Two days before the marathon, I had the distinct honor and privilege to volunteer six hours of my time at the ING New York City Marathon Health and Fitness Expo at the Jacob Javits Convention Center. During my brief time at the expo, I helped distribute bib numbers to the runners that were participating in the “Dash to the Finish Line 5K.” I was blown away by the positive energy and genuine sincerity emanating from all corners of the convention center. Runners from all over the world were descending upon New York City for three days and their palpable enthusiasm was on display for all to see.

The morning of the marathon was defined by an internal struggle of emotions ranging from excitement and anticipation to anxiety and fear. You start questioning your training, nutrition, the type of clothing that you are wearing, etc. You even get yourself to a point where you are constantly running to the bathroom. However, something magical happens just as you are about to enter into your corral. Instead of listening to the frantic voice inside of your head, you begin to listen to the people around you. Their stories and journeys to the marathon are so powerful and inspiring that you all but forget about your worries and concerns. At that moment, you realize the significance of the marathon. A 26.2 mile race actually acts as glue and brings our society together on a variety of levels.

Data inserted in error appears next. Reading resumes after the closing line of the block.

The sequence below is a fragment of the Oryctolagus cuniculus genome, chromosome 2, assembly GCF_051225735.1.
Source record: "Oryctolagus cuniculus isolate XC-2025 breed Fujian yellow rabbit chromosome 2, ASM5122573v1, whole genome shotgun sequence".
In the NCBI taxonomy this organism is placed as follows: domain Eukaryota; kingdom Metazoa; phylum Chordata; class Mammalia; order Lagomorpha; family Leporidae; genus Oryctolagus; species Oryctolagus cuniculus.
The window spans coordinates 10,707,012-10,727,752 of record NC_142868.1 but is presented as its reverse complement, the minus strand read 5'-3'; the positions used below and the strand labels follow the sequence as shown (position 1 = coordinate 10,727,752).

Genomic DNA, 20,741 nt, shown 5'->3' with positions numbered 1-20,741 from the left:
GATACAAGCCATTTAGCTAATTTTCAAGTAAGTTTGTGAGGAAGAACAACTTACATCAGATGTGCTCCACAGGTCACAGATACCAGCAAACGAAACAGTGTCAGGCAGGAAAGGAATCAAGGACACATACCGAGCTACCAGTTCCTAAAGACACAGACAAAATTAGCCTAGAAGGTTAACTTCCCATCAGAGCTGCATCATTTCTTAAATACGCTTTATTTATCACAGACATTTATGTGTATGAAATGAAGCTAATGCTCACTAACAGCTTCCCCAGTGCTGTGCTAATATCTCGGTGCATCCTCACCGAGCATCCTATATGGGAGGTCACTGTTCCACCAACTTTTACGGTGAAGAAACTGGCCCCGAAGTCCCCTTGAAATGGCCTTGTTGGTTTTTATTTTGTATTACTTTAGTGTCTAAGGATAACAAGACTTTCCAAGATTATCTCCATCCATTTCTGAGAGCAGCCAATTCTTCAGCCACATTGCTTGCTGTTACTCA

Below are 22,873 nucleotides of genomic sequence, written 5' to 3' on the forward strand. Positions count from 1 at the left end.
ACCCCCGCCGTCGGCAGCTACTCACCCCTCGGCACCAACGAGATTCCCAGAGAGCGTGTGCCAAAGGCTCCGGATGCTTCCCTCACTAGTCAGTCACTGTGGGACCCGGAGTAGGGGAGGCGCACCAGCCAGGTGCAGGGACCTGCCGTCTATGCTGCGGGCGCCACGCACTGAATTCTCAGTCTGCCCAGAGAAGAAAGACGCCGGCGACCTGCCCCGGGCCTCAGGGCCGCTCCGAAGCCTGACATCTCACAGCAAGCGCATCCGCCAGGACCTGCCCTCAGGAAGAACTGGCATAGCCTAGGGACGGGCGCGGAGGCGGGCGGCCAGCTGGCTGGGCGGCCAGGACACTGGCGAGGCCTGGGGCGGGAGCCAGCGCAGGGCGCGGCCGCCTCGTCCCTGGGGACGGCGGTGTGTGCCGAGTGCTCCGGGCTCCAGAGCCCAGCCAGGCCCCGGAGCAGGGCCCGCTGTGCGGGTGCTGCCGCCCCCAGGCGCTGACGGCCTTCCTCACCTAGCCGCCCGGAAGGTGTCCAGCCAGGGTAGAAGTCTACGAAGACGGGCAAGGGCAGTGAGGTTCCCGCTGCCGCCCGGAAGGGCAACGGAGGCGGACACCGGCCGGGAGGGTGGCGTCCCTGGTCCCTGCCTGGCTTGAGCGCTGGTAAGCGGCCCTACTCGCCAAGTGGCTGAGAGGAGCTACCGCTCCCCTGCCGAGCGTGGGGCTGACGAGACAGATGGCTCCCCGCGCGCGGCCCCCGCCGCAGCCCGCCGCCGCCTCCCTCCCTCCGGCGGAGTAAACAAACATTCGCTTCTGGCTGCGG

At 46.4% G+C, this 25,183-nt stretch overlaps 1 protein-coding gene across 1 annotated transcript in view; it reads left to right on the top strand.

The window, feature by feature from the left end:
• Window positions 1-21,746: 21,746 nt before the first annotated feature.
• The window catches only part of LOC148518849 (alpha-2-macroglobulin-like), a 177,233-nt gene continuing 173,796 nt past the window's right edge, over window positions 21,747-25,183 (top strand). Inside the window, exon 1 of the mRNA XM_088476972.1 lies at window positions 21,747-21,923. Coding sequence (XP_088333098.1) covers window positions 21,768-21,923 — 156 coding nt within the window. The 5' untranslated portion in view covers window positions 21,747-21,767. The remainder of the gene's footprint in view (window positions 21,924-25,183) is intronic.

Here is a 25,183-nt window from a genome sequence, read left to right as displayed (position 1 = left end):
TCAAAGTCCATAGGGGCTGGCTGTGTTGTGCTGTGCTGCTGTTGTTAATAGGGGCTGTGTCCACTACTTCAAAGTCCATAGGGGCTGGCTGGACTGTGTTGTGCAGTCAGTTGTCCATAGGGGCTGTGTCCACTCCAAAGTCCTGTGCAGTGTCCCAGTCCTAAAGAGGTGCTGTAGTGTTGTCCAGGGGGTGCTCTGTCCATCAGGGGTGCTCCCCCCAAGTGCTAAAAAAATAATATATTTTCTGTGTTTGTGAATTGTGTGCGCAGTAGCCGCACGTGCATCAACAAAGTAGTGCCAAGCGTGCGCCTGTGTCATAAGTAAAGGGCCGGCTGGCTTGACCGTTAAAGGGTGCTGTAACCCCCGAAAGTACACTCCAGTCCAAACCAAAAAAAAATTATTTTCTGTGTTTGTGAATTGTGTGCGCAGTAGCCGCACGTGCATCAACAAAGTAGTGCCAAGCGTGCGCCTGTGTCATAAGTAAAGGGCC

As you are standing in the toll plaza at the Verrazano-Narrows Bridge moments away from the start of the marathon, you begin to reflect on all of the people that helped you along the journey. I immediately thought about my wife and daughter and all of the sacrifices they had made over the past six months. Whether it was inadvertently waking them up as I went out for a 4:00 AM run before work or postponing family plans so that I can run a race to prepare for the marathon, they were there for me every step of the way.